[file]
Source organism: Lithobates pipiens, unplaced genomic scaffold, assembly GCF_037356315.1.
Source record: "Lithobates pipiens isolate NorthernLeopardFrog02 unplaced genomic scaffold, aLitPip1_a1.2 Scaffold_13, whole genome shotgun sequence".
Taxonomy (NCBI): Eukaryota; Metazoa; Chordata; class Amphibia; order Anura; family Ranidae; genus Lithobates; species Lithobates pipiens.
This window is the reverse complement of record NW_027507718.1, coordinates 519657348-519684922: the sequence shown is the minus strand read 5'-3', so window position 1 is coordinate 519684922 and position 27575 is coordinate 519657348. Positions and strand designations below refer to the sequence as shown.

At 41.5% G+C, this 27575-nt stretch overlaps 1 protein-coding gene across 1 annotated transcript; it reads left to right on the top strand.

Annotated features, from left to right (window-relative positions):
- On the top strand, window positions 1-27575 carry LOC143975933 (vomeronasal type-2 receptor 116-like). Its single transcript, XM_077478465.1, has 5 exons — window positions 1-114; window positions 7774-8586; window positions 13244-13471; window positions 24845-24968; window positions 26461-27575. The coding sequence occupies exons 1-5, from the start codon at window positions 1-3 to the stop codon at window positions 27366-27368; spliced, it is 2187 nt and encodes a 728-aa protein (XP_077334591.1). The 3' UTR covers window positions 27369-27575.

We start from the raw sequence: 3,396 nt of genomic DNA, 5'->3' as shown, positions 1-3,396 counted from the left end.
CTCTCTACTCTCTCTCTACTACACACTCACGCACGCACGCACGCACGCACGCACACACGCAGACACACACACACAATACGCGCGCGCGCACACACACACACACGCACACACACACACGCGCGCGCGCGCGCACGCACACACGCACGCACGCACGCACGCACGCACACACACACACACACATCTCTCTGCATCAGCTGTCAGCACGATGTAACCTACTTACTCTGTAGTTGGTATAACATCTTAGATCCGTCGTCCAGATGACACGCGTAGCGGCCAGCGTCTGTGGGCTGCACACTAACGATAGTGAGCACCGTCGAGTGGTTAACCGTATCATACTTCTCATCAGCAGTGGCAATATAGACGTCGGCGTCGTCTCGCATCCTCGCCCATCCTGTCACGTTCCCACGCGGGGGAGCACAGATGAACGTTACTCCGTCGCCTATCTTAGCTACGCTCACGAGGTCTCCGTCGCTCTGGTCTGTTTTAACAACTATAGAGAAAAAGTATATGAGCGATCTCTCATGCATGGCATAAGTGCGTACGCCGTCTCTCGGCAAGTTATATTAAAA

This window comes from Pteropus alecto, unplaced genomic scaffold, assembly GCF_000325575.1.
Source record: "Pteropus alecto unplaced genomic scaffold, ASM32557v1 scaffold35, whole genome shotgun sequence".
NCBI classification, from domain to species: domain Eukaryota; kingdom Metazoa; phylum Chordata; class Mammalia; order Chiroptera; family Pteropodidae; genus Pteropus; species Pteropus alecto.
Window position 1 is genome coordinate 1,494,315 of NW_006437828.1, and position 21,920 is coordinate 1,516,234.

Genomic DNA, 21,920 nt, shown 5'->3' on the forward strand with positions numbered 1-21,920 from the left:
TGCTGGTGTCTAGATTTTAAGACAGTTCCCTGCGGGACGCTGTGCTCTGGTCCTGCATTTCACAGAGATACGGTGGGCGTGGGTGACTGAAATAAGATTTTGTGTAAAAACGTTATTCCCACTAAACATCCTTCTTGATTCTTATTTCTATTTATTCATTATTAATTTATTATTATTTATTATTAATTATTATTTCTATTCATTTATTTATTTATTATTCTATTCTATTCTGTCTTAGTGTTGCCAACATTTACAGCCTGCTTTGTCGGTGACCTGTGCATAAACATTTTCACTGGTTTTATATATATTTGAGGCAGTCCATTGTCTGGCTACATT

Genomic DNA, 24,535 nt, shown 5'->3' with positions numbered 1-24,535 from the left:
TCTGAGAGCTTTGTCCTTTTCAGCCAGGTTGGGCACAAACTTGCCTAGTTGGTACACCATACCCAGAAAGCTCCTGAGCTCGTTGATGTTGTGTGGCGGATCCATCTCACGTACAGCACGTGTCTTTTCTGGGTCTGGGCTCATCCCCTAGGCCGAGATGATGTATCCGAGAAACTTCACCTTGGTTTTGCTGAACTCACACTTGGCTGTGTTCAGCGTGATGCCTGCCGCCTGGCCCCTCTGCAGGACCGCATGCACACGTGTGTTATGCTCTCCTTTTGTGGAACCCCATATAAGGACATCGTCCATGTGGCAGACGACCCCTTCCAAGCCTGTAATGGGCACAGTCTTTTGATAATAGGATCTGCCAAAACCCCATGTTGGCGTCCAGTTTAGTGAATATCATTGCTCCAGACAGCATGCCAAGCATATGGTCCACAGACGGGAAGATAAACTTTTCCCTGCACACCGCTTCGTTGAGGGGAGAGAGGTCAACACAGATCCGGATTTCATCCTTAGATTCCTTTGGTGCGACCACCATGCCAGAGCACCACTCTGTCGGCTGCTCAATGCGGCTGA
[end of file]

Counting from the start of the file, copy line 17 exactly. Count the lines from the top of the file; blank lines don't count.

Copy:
TCTGAGAGCTTTGTCCTTTTCAGCCAGGTTGGGCACAAACTTGCCTAGTTGGTACACCATACCCAGAAAGCTCCTGAGCTCGTTGATGTTGTGTGGCGGATCCATCTCACGTACAGCACGTGTCTTTTCTGGGTCTGGGCTCATCCCCTAGGCCGAGATGATGTATCCGAGAAACTTCACCTTGGTTTTGCTGAACTCACACTTGGCTGTGTTCAGCGTGATGCCTGCCGCCTGGCCCCTCTGCAGGACCGCATGCACACGTGTGTTATGCTCTCCTTTTGTGGAACCCCATATAAGGACATCGTCCATGTGGCAGACGACCCCTTCCAAGCCTGTAATGGGCACAGTCTTTTGATAATAGGATCTGCCAAAACCCCATGTTGGCGTCCAGTTTAGTGAATATCATTGCTCCAGACAGCATGCCAAGCATATGGTCCACAGACGGGAAGATAAACTTTTCCCTGCACACCGCTTCGTTGAGGGGAGAGAGGTCAACACAGATCCGGATTTCATCCTTAGATTCCTTTGGTGCGACCACCATGCCAGAGCACCACTCTGTCGGCTGCTCAATGCGGCTGA